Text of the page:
Industry insiders have hailed China’s supportive policies as the backbone of expanding international automobile partnerships linked to the Belt and Road Initiative.
Cui Dongshu, secretary-general of the China Passenger Car Association, said China’s automobile manufacturing industry is accelerating its progress in “going global”.
“Within the framework of the Belt and Road Initiative, Chinese automakers will have wider scope and emboldened vision. As a result, they are forming overseas partnerships and establishing joint manufacturing plants, in addition to international trade in completed cars,” said Cui.
He said the initiative has created a favorable political environment and business opportunities for Chinese carmakers’ development. He added companies should work together systematically, going global in clusters.
Xu Haidong, an assistant to the secretary-general of the China Association of Automobile Manufacturers, said that, “Chinese carmakers could join together in negotiating with local auto dealers to ensure their voice is heard, in case the dealers have stronger influence in the market.”
Xu added Chinese carmakers have embraced the concept of selling brands and services, upgrading from the earlier idea of simply selling cars.
Last month, Egypt-based Holding Company for Maritime and Land Transport announced it is sealing a deal with Chinese partners to produce 900 vehicles a month, leveraging the automakers’ experience in assembling and machinery.
Its next step is to secure agreements on tractors and bulldozers with Chinese partners in 2018.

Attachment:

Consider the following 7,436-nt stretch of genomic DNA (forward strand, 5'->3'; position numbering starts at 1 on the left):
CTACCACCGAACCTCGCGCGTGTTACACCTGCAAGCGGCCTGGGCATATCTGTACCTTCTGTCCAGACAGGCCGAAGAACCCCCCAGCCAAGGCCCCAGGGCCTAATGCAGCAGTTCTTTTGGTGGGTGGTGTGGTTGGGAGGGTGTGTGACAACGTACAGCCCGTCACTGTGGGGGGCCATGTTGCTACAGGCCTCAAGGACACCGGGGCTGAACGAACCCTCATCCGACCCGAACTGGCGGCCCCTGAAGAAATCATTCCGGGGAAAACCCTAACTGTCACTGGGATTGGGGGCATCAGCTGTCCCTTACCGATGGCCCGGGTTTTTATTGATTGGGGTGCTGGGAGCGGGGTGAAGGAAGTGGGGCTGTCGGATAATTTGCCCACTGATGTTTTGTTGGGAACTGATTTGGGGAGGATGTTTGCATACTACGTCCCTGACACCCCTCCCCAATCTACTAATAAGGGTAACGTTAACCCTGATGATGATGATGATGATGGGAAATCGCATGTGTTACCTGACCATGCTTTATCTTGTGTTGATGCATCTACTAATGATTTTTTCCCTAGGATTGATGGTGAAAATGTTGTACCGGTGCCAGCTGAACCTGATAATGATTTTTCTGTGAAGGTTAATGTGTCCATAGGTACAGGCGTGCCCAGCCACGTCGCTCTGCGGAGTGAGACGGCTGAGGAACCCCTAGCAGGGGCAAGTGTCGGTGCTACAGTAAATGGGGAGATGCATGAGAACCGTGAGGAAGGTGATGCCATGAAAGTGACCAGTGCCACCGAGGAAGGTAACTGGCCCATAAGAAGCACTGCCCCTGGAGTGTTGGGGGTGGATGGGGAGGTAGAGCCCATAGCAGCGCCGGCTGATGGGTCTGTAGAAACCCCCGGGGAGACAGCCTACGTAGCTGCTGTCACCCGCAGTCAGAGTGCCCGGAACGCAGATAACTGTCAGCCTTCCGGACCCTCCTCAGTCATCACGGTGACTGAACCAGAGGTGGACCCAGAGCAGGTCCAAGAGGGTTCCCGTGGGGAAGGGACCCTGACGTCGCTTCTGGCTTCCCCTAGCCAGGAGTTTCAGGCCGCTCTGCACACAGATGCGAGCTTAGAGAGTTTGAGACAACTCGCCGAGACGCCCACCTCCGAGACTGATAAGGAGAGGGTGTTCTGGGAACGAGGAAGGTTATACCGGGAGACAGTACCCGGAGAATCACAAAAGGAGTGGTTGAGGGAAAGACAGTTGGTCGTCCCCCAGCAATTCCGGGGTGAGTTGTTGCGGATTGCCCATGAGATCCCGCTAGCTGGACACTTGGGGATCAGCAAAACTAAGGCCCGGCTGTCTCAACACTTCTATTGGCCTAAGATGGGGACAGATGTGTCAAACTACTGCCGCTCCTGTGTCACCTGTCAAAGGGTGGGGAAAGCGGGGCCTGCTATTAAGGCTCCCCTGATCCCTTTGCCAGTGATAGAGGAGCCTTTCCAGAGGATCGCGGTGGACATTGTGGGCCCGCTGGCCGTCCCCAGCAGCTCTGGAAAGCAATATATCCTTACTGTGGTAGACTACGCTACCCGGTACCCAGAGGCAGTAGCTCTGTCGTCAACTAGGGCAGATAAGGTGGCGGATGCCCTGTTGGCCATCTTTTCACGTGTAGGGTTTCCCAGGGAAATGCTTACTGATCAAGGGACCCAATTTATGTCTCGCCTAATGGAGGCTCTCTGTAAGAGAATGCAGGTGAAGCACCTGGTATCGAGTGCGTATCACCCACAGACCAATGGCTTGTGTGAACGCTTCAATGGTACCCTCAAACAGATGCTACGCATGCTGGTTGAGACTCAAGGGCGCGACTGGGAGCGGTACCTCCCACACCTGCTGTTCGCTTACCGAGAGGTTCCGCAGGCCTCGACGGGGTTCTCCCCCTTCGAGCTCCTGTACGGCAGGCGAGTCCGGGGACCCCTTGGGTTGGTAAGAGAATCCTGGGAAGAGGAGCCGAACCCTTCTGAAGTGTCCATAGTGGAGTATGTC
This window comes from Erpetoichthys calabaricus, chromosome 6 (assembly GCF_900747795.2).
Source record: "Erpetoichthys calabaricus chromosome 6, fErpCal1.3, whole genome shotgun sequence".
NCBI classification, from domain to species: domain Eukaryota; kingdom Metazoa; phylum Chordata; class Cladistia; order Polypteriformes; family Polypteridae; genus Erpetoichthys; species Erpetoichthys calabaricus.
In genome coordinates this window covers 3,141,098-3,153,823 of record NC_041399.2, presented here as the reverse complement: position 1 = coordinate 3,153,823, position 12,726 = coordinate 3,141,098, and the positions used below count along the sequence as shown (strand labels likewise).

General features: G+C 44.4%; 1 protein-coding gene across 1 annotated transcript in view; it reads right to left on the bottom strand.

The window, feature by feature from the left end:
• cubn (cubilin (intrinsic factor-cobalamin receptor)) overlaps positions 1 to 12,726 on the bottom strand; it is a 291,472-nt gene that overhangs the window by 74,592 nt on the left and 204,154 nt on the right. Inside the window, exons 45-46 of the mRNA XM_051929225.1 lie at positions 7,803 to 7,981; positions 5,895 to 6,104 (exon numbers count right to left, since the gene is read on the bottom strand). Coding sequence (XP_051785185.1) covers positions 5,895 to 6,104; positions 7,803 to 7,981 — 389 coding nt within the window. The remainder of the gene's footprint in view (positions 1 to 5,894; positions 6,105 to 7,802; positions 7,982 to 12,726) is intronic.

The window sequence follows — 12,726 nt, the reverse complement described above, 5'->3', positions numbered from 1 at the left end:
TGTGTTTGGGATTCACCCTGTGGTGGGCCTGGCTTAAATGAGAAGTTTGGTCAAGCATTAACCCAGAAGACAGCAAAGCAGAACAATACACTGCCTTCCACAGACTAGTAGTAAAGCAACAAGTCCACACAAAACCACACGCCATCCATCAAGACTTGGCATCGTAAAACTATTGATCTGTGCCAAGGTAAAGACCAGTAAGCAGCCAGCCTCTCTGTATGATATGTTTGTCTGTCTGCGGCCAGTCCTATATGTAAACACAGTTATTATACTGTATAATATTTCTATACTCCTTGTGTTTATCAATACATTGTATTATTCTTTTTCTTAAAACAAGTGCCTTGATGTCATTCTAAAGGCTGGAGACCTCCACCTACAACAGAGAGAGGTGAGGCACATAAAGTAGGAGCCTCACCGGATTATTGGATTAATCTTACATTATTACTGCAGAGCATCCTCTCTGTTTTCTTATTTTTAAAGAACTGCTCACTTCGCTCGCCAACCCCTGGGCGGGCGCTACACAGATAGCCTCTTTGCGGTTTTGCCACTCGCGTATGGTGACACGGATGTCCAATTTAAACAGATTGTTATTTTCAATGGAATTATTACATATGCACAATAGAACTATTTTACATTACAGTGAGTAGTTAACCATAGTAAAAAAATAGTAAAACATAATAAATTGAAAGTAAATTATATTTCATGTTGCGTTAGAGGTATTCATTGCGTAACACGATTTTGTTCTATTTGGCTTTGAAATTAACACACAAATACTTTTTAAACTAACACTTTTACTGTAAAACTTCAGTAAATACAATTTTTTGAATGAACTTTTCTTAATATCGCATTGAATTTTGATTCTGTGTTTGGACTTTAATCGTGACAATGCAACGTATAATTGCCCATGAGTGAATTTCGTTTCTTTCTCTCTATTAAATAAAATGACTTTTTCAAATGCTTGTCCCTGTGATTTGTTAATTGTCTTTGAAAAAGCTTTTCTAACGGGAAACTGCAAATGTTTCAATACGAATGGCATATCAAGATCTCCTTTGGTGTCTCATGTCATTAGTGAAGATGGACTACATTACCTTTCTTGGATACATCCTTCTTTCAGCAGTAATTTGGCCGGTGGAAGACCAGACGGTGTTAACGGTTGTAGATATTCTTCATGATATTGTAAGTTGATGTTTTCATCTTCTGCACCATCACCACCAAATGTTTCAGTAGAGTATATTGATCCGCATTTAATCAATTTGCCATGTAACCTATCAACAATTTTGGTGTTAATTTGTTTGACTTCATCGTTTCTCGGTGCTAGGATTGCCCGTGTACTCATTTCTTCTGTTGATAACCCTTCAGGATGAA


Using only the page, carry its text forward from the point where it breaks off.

After acquiring a 49.9 percent stake in Malaysia-based Proton Holding and 51 percent of British sports car brand Lotus this year, chairman of the board of Zhejiang Geely Holding Li Shufu attributed the achievements to China’s Belt and Road Initiative.
Yu Ning, senior consultant to Geely Holding, said: “The Proton deal was reached in the environment characterized by the nation’s Belt and Road Initiative. Initiatives at the country level have played a critical role.”
Sources familiar with the matter said that without the country’s policy-based support, Geely would not have beaten two rival European auto giants in bidding for Proton and Lotus.
“The partnership between the automakers is also about the Sino-Malaysian relationship. It is Chinese Geely who willingly took on the responsibility of reviving Malaysian auto manufacturing, instead of taking Lotus only,” according to the sources.
Experts said that Chinese carmakers’ relatively low costs are their major advantage in better meeting local demands in Asia, Africa, Latin America and other developing regions, but shortcomings remain in terms of effective localization.
Cui at the China Passenger Car Association said: “Chinese products still lag behind those of mature automakers for two reasons: the overall standards of our manufacturing industry and a lack of local insight.
“China-made products might suit the domestic situation well, but can fail amid local challenges in other countries, resulting in negative word-of-mouth reputations in those markets.”
Japanese and South Korean players adjust their products in accordance with the destination markets, launching local editions in the Middle East and Southeast Asia, for example.
Bai Ming, an official at the Chinese Academy of International Trade and Economic Cooperation of the Ministry of Commerce, also said that Chinese carmakers suffer from not fitting into local markets well.
“Usually it is not a matter of quality products, but the unfulfilled need for after sales services,” he continued.
Bai advised: “Carmakers should pay attention to establishing value chains, especially connecting with partners on the supply and service side.”